Don’t let this deter you. There will typically be other people interested in the apartment but by making your application as best as it can be, you’re giving yourself a great chance of securing the place of your dreams. 

Regardless of why you were denied your application, the only way through is forward. Be sure to apply to the places you love in a timely manner and only use truthful and accurate information when applying. 

Rental rights and laws differ from country to country, state to state, and city to city. If you feel that you’ve been discriminated against in your rental application, refer to your local, state, and federal laws to determine whether you can file a complaint. Tenants unions and non-profit organizations are resources that may help you make this determination. 

Kate Santos

Hello! I’m Kate Santos, a writer and photographer based in Los Angeles. In the design world, I got my start working as an Editorial Intern for Dwell magazine in San Francisco. Since then, I’ve written about design and architecture in many national magazines and online publications, including Playboy, Hunker, and The Culture Trip.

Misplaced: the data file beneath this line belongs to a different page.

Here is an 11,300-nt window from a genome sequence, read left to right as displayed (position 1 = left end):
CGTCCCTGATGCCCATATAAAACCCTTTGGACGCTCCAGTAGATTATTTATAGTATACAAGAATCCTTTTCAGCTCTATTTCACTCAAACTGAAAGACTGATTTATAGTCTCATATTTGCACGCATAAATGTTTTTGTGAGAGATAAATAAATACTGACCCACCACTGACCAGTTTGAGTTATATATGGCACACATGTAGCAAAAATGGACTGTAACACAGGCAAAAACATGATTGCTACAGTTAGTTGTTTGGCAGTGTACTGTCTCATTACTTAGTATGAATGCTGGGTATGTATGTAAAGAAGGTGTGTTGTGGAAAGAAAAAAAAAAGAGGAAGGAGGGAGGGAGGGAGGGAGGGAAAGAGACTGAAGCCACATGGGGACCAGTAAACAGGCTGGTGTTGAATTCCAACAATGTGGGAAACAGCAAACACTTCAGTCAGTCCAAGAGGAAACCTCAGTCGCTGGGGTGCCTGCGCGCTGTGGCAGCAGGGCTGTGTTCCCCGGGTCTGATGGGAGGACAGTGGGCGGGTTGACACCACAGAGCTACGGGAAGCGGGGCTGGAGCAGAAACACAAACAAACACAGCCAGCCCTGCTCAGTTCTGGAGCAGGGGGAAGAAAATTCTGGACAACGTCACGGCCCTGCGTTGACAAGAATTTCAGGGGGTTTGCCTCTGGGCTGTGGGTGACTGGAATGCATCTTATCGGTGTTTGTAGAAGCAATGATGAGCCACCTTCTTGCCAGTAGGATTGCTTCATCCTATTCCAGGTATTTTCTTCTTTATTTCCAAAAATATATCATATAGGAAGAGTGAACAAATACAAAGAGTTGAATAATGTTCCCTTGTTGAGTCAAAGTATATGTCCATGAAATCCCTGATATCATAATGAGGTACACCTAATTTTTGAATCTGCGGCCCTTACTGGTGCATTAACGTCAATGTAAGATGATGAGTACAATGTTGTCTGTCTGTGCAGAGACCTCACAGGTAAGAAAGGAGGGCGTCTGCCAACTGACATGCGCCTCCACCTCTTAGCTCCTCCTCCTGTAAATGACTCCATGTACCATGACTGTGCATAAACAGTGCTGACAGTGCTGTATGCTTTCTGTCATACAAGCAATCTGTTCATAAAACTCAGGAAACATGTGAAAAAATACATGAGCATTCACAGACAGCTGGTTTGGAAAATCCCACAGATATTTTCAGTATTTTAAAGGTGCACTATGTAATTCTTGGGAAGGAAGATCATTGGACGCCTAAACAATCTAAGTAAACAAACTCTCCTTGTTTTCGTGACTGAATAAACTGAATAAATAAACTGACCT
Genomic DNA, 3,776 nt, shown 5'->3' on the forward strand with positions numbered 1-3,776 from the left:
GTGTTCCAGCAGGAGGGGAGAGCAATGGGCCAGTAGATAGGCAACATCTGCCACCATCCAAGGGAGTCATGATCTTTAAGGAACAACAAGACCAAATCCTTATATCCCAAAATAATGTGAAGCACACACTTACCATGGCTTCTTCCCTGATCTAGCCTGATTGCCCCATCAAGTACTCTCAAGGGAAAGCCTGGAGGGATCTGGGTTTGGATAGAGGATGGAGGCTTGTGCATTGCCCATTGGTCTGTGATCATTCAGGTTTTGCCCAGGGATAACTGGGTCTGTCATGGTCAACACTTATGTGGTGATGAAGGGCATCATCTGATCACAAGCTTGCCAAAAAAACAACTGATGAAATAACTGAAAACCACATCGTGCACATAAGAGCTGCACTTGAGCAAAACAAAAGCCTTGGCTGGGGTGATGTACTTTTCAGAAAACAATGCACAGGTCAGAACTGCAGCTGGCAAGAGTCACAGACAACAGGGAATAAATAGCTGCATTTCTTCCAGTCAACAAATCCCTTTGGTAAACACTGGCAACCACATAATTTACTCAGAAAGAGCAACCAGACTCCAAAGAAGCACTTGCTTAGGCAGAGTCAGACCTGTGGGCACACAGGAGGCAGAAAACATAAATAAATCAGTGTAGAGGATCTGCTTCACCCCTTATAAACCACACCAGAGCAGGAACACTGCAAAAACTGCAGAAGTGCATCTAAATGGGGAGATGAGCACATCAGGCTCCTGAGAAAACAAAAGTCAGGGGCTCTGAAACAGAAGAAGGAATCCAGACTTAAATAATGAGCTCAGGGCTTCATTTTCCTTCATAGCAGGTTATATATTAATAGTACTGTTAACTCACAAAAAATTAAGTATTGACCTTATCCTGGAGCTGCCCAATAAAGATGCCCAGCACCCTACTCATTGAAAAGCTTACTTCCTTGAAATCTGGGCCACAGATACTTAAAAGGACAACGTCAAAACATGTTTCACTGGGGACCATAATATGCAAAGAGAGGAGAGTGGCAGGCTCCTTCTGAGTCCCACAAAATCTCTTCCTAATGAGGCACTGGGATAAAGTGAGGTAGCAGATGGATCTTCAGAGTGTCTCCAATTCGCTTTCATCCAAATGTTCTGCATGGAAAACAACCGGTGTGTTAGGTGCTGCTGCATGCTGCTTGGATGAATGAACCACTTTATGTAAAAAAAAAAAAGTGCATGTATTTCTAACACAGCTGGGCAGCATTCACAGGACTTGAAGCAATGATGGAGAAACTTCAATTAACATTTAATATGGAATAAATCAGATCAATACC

I grew up in a very old house in North Carolina and am still influenced by the rustic, charming, antique and aged elements of a home. Sustainability and longevity is extremely important to me and I believe learning to reuse materials or purchasing items you’ll love forever goes a long way. I also lean towards the Japanese philosophy of wabi-sabi when designing my own home, embracing the perfectly imperfect items I can find.